Asking seller to mark as "gift" to avoid customs charges
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This is very interesting... I picked this up from the HM Revenue and customs site tonight. I always assumed the seller would be held responsible for incorrectly marking an item as a "gift".
"...by law you are the importer of the goods and are legally responsible for the information on the Customs declaration made by the sender and for any charges due. If you buy goods and the declaration is found to be incorrect, you may be liable to financial penalties or prosecution. In addition, the goods may be seized. It is in your interest to ensure the sender completes the Customs declaration accurately"
Food for thought... and definitely worth informing any buyer who asks you to misrepresent the contents of their parcel.
I'm in the UK, by the way. :)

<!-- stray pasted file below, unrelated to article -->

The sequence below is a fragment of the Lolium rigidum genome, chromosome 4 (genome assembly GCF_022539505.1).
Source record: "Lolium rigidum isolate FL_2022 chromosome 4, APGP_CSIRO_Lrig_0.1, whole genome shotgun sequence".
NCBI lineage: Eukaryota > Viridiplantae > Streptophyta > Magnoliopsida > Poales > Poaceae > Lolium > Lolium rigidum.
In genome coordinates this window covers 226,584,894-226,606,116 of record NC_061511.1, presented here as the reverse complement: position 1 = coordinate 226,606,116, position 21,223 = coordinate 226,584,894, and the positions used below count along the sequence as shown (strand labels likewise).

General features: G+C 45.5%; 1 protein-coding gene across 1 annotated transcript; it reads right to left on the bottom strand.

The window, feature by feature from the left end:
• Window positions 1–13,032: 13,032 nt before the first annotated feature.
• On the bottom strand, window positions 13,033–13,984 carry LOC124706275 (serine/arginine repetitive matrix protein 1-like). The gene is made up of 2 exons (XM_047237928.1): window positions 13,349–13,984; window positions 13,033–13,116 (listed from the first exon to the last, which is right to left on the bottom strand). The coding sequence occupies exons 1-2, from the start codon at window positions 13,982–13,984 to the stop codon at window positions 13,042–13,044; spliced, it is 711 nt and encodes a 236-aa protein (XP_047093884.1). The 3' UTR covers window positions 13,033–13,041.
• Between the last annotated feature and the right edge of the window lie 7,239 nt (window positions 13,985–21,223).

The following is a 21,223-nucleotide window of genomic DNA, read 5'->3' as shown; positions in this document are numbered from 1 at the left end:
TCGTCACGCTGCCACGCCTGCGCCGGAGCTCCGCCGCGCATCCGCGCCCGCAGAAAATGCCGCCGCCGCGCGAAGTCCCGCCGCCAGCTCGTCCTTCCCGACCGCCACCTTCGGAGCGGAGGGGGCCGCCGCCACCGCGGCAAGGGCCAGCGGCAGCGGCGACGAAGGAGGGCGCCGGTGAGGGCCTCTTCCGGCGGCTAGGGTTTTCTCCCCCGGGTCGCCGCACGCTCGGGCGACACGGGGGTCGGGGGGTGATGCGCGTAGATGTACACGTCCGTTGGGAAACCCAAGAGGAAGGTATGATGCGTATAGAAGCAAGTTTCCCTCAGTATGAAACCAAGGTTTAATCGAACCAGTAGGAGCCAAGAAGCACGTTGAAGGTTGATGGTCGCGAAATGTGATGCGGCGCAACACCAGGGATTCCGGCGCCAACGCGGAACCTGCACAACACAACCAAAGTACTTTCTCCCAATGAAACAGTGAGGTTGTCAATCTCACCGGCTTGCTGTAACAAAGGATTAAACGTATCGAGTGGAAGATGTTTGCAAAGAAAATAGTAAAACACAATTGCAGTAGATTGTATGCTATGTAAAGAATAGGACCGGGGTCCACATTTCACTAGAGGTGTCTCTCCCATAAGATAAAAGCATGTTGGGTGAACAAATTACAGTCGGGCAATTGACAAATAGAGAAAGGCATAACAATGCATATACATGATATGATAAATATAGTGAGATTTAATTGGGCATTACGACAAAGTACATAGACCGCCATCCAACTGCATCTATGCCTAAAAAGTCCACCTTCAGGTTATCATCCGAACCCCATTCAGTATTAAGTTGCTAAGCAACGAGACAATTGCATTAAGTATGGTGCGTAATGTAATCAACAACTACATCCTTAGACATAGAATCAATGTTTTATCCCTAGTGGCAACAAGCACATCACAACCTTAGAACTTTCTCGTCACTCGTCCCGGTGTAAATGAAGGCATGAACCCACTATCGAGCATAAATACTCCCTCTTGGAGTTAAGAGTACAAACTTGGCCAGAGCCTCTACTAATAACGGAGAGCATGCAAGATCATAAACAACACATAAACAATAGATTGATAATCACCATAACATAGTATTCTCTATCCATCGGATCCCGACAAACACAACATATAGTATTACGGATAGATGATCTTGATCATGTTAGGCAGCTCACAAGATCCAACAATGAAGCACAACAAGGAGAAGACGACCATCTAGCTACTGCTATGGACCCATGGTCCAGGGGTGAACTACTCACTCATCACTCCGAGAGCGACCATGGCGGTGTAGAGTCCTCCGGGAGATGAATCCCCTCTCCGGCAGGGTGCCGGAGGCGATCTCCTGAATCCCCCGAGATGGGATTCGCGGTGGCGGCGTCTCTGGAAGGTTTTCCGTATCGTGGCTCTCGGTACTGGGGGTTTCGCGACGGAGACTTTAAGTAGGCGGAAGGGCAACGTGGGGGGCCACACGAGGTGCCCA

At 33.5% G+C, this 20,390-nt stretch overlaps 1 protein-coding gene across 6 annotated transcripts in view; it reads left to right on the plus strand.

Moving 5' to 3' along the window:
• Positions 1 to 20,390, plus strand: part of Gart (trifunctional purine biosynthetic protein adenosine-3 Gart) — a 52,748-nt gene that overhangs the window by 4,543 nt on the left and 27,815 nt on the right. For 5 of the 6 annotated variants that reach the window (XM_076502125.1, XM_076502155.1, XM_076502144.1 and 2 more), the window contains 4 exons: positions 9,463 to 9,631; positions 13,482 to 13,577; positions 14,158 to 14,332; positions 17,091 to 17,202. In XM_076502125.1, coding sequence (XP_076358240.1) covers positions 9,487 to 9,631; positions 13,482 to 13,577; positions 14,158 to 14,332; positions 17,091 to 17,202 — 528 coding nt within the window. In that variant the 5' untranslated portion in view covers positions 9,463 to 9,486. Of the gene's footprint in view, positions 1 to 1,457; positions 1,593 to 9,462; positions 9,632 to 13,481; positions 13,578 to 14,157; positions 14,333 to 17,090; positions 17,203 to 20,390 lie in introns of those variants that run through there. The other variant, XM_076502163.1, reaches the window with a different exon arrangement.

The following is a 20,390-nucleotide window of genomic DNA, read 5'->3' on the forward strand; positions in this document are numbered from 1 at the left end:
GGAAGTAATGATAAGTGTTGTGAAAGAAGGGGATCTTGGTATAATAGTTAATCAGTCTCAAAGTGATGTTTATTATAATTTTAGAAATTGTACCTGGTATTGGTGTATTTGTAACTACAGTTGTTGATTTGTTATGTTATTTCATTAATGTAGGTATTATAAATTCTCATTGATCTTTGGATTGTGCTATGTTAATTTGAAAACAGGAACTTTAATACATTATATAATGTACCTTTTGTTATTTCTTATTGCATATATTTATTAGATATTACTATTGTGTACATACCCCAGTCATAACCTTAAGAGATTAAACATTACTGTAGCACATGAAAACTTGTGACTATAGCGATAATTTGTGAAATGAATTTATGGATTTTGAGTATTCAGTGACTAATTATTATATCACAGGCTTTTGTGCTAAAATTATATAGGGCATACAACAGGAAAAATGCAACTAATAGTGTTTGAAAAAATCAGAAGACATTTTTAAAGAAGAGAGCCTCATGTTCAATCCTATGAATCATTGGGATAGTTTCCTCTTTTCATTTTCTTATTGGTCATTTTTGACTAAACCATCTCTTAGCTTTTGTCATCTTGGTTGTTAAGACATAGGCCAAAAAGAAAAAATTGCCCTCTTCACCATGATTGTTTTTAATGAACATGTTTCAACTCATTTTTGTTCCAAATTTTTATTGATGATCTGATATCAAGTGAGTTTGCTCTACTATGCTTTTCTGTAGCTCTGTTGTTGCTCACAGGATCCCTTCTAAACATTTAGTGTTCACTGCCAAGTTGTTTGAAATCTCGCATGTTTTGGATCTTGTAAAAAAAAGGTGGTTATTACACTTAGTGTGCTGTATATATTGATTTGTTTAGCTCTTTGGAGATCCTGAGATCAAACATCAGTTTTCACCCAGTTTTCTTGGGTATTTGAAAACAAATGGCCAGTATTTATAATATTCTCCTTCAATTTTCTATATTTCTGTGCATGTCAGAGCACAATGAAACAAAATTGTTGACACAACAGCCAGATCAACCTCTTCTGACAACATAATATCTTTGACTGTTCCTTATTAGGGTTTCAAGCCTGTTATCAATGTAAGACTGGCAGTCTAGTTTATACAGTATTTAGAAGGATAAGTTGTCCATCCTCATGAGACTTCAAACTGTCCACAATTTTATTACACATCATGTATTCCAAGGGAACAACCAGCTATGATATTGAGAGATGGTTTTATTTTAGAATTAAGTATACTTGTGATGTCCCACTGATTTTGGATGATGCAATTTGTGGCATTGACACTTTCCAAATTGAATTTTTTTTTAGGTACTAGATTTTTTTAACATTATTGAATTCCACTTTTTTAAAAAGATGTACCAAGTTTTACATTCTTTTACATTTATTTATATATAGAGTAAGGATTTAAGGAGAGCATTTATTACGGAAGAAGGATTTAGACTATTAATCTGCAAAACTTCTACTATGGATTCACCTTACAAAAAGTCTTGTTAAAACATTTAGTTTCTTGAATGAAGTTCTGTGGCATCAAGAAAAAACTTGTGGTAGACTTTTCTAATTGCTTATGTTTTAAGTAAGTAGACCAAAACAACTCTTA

Posted at 7:42 pm Sep 3, 2009 EDT
I always fill in my customs forms honestly. Occasionally I buy from a supplier in Thailand, and they always mark my parcel as a gift even though I don't ask them to. I didn't realise I would be responsible and even liable for a fine. Next time I'll make sure they mark it correctly.
Posted at 7:54 pm Sep 3, 2009 EDT
Agreed, goatmountainarts. I've never been asked (yet), but if I ever am, I'll make sure to refuse, and to point out to the buyer that THEY would be responsible if the parcel was checked - so actually, I'm looking out for them and doing them a favour by refusing ;)
Posted at 8:02 pm Sep 3, 2009 EDT
Yes, it happens frequently. Many times possible buyers say that other Etsy sellers mark as a gift or lower the value. Best advice, do not do this. You are putting your business at a risk. Why risk you hard earned work. We always explain very politely why we can't do this. Best of luck.
Posted at 8:07 pm Sep 3, 2009 EDT